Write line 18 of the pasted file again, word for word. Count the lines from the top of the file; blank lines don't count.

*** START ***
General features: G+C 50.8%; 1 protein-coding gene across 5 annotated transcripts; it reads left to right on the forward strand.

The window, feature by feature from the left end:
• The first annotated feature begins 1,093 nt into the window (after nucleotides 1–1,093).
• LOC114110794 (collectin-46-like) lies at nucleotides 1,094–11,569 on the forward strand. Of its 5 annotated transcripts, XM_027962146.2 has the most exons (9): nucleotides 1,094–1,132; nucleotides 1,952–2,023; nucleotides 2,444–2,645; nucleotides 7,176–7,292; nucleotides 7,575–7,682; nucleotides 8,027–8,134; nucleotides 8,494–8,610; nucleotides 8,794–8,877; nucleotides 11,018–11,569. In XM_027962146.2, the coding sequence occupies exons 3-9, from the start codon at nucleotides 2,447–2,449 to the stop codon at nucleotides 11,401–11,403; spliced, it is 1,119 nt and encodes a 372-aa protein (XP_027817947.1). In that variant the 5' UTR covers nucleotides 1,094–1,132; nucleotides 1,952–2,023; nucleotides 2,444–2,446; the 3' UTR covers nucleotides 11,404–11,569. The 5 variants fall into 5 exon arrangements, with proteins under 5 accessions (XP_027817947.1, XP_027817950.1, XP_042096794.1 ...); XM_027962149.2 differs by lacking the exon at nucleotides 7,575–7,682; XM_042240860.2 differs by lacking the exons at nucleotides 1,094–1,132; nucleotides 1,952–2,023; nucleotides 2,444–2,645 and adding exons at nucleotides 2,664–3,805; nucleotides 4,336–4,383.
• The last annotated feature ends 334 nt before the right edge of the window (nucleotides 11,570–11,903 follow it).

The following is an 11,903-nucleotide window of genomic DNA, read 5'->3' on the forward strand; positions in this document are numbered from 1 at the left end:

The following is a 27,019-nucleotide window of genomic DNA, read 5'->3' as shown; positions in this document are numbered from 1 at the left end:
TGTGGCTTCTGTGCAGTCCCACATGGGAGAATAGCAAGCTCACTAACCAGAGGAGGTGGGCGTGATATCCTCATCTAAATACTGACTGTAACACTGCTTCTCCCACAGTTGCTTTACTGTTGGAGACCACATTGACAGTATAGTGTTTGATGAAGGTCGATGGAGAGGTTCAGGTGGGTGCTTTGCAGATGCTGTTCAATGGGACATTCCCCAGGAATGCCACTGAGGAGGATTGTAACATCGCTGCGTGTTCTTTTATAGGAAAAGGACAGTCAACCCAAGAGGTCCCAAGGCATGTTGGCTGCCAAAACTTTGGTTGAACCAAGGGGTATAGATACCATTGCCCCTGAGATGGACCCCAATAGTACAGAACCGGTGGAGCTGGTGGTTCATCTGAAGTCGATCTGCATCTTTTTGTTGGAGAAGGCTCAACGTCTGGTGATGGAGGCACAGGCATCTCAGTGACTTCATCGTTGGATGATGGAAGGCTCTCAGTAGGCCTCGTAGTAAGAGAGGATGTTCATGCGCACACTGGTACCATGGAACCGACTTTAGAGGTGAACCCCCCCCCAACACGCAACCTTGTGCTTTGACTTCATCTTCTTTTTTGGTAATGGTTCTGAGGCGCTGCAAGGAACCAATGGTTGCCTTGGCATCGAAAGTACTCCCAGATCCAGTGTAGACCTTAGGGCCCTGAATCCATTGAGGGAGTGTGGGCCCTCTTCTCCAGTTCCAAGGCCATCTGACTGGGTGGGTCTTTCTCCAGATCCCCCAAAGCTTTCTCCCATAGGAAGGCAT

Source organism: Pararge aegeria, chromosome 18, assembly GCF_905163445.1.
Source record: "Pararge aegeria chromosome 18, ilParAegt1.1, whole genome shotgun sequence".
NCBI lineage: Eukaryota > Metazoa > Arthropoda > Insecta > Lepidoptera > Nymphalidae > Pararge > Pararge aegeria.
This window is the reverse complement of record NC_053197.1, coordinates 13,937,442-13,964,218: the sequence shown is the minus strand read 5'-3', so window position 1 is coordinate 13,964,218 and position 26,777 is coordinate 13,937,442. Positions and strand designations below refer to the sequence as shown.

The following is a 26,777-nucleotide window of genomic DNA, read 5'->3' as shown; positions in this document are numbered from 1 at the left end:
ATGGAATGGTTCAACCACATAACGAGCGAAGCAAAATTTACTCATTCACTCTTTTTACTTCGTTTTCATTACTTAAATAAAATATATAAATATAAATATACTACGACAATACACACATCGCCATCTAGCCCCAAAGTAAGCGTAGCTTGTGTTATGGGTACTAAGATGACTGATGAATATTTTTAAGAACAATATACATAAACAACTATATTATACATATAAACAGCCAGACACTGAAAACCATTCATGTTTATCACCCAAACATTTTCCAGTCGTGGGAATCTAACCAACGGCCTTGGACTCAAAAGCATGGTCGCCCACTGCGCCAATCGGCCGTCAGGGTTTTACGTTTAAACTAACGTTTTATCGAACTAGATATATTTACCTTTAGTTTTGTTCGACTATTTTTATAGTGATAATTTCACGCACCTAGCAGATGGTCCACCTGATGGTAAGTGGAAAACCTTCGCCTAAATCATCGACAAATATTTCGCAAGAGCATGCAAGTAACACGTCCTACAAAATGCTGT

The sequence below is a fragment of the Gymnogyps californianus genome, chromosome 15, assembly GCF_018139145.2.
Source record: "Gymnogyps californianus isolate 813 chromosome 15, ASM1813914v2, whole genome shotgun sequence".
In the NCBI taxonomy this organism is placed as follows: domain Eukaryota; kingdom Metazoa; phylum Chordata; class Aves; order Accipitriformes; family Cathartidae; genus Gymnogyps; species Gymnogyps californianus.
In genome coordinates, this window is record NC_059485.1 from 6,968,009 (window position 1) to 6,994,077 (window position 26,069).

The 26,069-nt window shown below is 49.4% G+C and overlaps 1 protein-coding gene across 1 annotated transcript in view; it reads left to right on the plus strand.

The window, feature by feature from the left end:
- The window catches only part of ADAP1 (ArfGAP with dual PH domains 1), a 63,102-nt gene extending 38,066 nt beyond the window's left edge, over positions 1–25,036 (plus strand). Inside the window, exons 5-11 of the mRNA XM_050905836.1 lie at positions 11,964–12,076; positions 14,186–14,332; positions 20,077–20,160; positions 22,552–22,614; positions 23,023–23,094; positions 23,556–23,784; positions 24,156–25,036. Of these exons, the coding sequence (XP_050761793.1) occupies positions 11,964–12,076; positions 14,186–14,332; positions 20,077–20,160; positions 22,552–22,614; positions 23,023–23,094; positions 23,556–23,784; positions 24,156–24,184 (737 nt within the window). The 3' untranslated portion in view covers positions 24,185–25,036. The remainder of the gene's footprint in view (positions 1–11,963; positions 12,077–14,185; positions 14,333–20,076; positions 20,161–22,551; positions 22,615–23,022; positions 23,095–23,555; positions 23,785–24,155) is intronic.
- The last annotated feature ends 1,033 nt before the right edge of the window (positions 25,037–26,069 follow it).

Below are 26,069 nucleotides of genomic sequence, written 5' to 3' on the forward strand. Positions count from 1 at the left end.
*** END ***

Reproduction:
In genome coordinates, this window is record NC_059485.1 from 6,968,009 (window position 1) to 6,994,077 (window position 26,069).